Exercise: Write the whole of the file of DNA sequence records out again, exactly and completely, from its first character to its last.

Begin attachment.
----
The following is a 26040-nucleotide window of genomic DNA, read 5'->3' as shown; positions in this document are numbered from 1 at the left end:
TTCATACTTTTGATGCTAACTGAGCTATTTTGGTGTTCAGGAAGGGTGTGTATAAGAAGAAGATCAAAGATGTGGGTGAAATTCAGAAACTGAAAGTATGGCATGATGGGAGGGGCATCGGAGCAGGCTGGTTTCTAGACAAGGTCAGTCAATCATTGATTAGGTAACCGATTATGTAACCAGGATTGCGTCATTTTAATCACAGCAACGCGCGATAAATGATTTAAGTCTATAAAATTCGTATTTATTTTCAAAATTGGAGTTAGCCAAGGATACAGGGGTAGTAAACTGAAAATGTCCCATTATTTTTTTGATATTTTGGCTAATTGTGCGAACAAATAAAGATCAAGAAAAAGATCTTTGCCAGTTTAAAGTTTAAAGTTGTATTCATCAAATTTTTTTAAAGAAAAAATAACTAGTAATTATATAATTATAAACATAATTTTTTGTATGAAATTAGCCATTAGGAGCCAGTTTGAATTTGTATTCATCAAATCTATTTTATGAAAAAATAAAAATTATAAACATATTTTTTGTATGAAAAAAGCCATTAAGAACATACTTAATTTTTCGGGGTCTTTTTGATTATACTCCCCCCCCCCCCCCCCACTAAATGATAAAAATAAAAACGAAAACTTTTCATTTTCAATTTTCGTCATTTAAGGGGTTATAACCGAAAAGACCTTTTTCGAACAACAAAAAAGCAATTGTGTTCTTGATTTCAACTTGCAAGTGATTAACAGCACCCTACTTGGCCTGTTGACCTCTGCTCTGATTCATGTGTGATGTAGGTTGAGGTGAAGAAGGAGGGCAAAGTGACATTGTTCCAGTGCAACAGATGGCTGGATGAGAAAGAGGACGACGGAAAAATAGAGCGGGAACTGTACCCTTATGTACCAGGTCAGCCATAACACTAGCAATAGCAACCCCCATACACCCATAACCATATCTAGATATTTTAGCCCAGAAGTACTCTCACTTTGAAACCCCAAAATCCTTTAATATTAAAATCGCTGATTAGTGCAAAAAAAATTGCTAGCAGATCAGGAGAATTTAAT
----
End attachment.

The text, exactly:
The following is a 26040-nucleotide window of genomic DNA, read 5'->3' as shown; positions in this document are numbered from 1 at the left end:
TTCATACTTTTGATGCTAACTGAGCTATTTTGGTGTTCAGGAAGGGTGTGTATAAGAAGAAGATCAAAGATGTGGGTGAAATTCAGAAACTGAAAGTATGGCATGATGGGAGGGGCATCGGAGCAGGCTGGTTTCTAGACAAGGTCAGTCAATCATTGATTAGGTAACCGATTATGTAACCAGGATTGCGTCATTTTAATCACAGCAACGCGCGATAAATGATTTAAGTCTATAAAATTCGTATTTATTTTCAAAATTGGAGTTAGCCAAGGATACAGGGGTAGTAAACTGAAAATGTCCCATTATTTTTTTGATATTTTGGCTAATTGTGCGAACAAATAAAGATCAAGAAAAAGATCTTTGCCAGTTTAAAGTTTAAAGTTGTATTCATCAAATTTTTTTAAAGAAAAAATAACTAGTAATTATATAATTATAAACATAATTTTTTGTATGAAATTAGCCATTAGGAGCCAGTTTGAATTTGTATTCATCAAATCTATTTTATGAAAAAATAAAAATTATAAACATATTTTTTGTATGAAAAAAGCCATTAAGAACATACTTAATTTTTCGGGGTCTTTTTGATTATACTCCCCCCCCCCCCCCCCACTAAATGATAAAAATAAAAACGAAAACTTTTCATTTTCAATTTTCGTCATTTAAGGGGTTATAACCGAAAAGACCTTTTTCGAACAACAAAAAAGCAATTGTGTTCTTGATTTCAACTTGCAAGTGATTAACAGCACCCTACTTGGCCTGTTGACCTCTGCTCTGATTCATGTGTGATGTAGGTTGAGGTGAAGAAGGAGGGCAAAGTGACATTGTTCCAGTGCAACAGATGGCTGGATGAGAAAGAGGACGACGGAAAAATAGAGCGGGAACTGTACCCTTATGTACCAGGTCAGCCATAACACTAGCAATAGCAACCCCCATACACCCATAACCATATCTAGATATTTTAGCCCAGAAGTACTCTCACTTTGAAACCCCAAAATCCTTTAATATTAAAATCGCTGATTAGTGCAAAAAAAATTGCTAGCAGATCAGGAGAATTTAAT